Rob Packham has proved himself a “very good actor” by living a double life, the Western Cape High Court heard on Thursday.
This was said by Judge Elize Steyn during the defence’s closing arguments.
Defence advocate Craig Webster questioned why his client would return to Diep River station where his wife’s car was alight minutes after ostensibly being seen by witness Keanan Thomas driving away in his white Audi.
Thomas had told police he had seen a coloured man in his mid-30s driving away from the station when he had been near the scene of the fire on February 22, 2018.
Steyn pointed out that the driver had been wearing a cap, and the interior light of the car had been on. This may have affected the appearance of his complexion, she countered.
Webster had argued that it made no sense for Packham to return to the scene after being seen by a witness as he faced being recognised by Thomas.
Steyn, however, countered that his client was a “very good actor”.
She said he had lived a double life while hiding his affair from his late wife Gill as he had claimed to have been trying to save his marriage while receiving couples counselling, all the while planning a weekend getaway with his mistress.
Steyn also found Packham’s behaviour strange when he arrived with relatives and friends at Diep River station where Gill’s car was alight.
Packham hadn’t gone near the burning vehicle and had complied with authorities who told him to steer clear of the scene.
“If my husband was potentially burning in a car, I most certainly would have gone to see what was going on,” Steyn commented.
She said she would have expected a pro-active stance from a husband who must have believed his missing wife was still inside the green BMW.
“He should have been totally frantic.”
Webster said extramarital affairs involved deceit and untruths, but this wouldn’t make those who committed them murderers.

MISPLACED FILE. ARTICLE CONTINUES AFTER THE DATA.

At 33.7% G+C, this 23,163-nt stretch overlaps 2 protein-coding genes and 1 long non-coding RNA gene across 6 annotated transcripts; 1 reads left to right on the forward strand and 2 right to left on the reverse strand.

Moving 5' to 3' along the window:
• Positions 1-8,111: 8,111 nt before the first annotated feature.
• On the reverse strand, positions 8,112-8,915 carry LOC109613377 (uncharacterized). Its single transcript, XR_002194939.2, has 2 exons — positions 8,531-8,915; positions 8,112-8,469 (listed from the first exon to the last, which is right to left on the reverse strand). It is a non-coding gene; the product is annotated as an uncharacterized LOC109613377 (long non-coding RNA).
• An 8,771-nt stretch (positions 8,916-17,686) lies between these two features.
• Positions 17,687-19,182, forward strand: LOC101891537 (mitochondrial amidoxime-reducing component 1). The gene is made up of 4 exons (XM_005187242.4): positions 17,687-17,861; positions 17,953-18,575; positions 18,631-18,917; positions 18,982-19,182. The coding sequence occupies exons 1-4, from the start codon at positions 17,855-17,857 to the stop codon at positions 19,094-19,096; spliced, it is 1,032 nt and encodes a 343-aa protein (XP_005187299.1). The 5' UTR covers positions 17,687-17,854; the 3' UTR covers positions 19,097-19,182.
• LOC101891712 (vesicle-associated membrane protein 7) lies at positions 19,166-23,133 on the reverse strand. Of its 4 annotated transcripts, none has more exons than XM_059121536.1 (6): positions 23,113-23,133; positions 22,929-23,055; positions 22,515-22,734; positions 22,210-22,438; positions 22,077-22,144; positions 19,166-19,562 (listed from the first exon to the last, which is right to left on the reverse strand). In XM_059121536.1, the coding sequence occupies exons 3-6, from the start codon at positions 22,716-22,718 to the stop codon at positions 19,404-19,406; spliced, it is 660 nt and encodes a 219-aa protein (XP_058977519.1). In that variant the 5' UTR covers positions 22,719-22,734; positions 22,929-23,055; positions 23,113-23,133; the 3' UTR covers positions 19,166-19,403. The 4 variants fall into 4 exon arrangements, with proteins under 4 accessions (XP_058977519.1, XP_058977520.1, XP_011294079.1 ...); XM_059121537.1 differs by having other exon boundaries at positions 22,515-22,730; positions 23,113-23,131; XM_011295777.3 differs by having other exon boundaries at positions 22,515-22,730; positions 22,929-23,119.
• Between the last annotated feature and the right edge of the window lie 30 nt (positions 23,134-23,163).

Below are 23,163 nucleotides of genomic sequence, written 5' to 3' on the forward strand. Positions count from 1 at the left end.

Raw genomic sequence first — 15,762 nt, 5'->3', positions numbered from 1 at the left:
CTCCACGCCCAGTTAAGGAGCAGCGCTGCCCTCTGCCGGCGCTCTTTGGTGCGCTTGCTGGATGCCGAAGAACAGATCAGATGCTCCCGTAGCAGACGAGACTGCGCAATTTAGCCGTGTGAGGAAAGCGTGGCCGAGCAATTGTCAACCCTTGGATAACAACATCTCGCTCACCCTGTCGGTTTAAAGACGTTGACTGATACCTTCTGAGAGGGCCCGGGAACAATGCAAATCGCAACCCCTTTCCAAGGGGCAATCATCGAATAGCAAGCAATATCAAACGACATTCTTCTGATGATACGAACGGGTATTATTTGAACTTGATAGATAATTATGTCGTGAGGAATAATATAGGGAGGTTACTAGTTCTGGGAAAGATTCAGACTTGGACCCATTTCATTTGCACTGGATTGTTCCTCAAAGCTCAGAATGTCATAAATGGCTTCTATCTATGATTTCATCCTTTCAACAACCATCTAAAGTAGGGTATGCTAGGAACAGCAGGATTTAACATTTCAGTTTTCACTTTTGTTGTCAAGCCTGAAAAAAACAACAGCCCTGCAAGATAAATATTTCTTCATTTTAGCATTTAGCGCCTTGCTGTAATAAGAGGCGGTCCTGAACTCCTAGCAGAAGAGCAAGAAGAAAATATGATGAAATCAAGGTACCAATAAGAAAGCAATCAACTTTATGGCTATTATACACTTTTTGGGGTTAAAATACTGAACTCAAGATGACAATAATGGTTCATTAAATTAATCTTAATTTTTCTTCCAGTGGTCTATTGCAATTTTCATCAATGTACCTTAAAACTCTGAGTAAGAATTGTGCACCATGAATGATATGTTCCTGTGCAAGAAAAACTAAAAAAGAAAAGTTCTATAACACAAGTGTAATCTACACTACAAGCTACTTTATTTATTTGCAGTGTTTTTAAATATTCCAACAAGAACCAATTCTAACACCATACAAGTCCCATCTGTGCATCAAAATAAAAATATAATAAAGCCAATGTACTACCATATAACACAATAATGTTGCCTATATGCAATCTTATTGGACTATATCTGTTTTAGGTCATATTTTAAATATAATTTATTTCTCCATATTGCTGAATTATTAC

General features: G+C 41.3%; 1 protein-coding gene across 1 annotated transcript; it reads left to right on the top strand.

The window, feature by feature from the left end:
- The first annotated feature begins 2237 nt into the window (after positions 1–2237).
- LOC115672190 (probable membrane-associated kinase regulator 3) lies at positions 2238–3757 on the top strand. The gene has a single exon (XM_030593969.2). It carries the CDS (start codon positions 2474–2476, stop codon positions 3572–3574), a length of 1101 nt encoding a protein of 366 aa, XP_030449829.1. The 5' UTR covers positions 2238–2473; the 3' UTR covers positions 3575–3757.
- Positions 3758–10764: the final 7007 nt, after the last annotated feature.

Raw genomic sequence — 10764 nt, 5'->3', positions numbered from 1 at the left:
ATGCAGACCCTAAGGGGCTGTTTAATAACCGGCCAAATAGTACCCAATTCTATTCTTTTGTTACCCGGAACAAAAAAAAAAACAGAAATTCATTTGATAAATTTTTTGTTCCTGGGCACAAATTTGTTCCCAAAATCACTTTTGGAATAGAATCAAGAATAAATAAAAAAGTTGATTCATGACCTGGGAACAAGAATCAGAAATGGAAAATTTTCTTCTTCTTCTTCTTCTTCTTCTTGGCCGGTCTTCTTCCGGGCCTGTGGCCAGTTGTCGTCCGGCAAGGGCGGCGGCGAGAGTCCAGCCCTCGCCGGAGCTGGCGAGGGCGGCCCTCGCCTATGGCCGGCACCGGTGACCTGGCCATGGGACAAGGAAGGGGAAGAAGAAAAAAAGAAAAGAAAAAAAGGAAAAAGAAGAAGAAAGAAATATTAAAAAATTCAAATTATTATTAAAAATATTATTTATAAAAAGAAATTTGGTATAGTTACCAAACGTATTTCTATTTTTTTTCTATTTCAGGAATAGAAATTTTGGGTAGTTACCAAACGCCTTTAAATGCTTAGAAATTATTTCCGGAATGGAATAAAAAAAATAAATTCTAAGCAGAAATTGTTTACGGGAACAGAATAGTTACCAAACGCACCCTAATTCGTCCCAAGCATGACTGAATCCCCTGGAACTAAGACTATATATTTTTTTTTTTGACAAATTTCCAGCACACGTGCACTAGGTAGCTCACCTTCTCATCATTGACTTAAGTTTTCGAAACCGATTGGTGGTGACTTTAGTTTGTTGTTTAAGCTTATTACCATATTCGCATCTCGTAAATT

He further argued that the evidence of the two eyewitnesses who identified Packham should not carry any weight.
Local neighbourhood watch member Paul Gray, 76, testified that he had seen a green BMW without number plates parked at the side of the road in Constantia on the day of Gill’s disappearance.
He identified Packham as the man who had gotten into the car and who had slammed his hands on the steering wheel of the car when he had driven up to the vehicle.
Webster, however, said Gray – who wears bifocals and long distance sunglasses – had conceded that he couldn’t get a good look at the person as both of their windows were closed. He later also couldn’t describe the man when asked by police.
Gray had also wavered when asked in court to identify the man he had seen. He had walked through the courtroom before eventually placing his hand on Packham’s shoulder.
Steyn said she thought the witness should be commended as he wanted to make sure he chose the right person.
Webster countered that the picture it painted was that Gray was not certain.
He further argued that Packham had made extensive admissions after pleading not guilty, including affidavits pertaining to his movements on the day of this wife’s murder. His version of his whereabouts was materially corroborated by his cellphone data, Webster said.
He also criticised the police’s investigation of the murder, saying the case was built around his client as the probe focused on Packham from the outset.
Judgment is expected on May 16.
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